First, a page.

Mentions: We next considered whether this dinucleotide enrichment has an effect on the IR numbers. Figure 5 shows the percentage of IRs in the S. cerevisiae genome, and in a representative RA genome, that contain either n consecutive ApT repeats, or n consecutive TpA repeats. One sees that only small fractions of the IRs in the S. cerevisiae genome contain AT dinucleotide repeats having n > 2, and that these numbers are entirely consistent with random. We note that less than 1% of IRs in either the S. cerevisiae or RA genomes possess dinucleotide repeats with n > 3. This data show that the 12.7% genomic enrichment of IRs is not significant due to expansion of AT dinucleotide repeats, nor are long IRs the result of closely occurring independent dinucleotide repeats (shown in the supplementary materials, SFigure 1). For repeat numbers n = 1 or 2, the IR count is weakly positively correlated with copy length. This correlation is weaker in the S. cerevisiae genome than in the RA randomized genomes, and drops steadily beyond n = 2. This means that longer IRs do not contain more instances of (ApT)n or (TpA)n for a given n than do short IRs. These results show that neither A+T content nor the presence or extension of AT dinucleotide repeats is significantly responsible for the observed enrichment of the S. cerevisiae genome in either total IR numbers or in long IRs.Fig. 5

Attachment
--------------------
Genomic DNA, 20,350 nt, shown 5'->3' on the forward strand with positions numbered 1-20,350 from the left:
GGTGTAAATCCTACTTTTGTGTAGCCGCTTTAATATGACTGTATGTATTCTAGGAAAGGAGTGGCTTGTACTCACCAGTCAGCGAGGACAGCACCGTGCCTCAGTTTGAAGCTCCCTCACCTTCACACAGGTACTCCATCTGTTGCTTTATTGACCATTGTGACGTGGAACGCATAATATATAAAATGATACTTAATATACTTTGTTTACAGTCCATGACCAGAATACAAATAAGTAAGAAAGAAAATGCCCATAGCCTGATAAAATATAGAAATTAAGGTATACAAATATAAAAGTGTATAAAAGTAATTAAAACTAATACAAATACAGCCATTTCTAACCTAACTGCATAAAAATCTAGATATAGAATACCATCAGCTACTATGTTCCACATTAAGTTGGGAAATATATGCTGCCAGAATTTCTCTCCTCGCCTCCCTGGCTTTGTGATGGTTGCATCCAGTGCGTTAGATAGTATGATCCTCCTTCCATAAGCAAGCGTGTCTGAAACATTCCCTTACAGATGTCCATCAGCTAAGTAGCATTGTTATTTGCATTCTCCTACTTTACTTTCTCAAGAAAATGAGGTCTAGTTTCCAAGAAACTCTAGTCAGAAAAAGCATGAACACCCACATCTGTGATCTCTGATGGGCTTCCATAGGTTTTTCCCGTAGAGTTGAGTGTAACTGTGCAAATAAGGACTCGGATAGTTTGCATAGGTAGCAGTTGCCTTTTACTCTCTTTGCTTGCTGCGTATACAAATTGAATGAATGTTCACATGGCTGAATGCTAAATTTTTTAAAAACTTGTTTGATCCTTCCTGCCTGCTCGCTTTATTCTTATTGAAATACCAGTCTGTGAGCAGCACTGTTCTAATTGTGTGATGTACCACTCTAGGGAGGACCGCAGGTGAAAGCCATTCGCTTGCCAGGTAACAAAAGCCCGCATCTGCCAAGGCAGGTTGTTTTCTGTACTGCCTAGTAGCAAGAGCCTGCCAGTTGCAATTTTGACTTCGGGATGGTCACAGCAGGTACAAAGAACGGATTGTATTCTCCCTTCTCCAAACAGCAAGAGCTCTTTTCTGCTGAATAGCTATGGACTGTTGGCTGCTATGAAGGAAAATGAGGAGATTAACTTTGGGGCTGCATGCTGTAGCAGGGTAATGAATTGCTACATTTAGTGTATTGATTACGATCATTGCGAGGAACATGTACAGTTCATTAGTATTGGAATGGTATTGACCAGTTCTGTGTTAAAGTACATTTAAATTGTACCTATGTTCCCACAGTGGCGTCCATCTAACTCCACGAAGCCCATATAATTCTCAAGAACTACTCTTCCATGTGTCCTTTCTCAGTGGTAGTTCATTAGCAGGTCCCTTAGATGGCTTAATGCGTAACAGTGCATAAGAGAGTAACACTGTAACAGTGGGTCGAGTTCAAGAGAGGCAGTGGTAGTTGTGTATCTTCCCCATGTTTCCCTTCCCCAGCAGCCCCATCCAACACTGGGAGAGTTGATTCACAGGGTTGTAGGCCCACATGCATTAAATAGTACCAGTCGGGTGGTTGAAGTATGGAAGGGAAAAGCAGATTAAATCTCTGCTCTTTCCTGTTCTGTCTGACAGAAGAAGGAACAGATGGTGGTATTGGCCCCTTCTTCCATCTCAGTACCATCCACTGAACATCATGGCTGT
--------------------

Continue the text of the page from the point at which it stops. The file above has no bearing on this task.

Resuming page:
The distribution of inverted repeat sequences in the Saccharomyces cerevisiae genome.

Strawbridge EM, Benson G, Gelfand Y, Benham CJ - Curr. Genet. (2010)

The percentage of IRs in the S. cerevisiae genome (blue circles) and in a representative RA genome (red x’s) that contain one or more ApT or TpA dinucleotide repeat of length n, for n ≥ 1
© Copyright Policy
Related In: Results  -  Collection

Show All Figures
getmorefigures.php?uid=PMC2908449&req=5

Fig5: The percentage of IRs in the S. cerevisiae genome (blue circles) and in a representative RA genome (red x’s) that contain one or more ApT or TpA dinucleotide repeat of length n, for n ≥ 1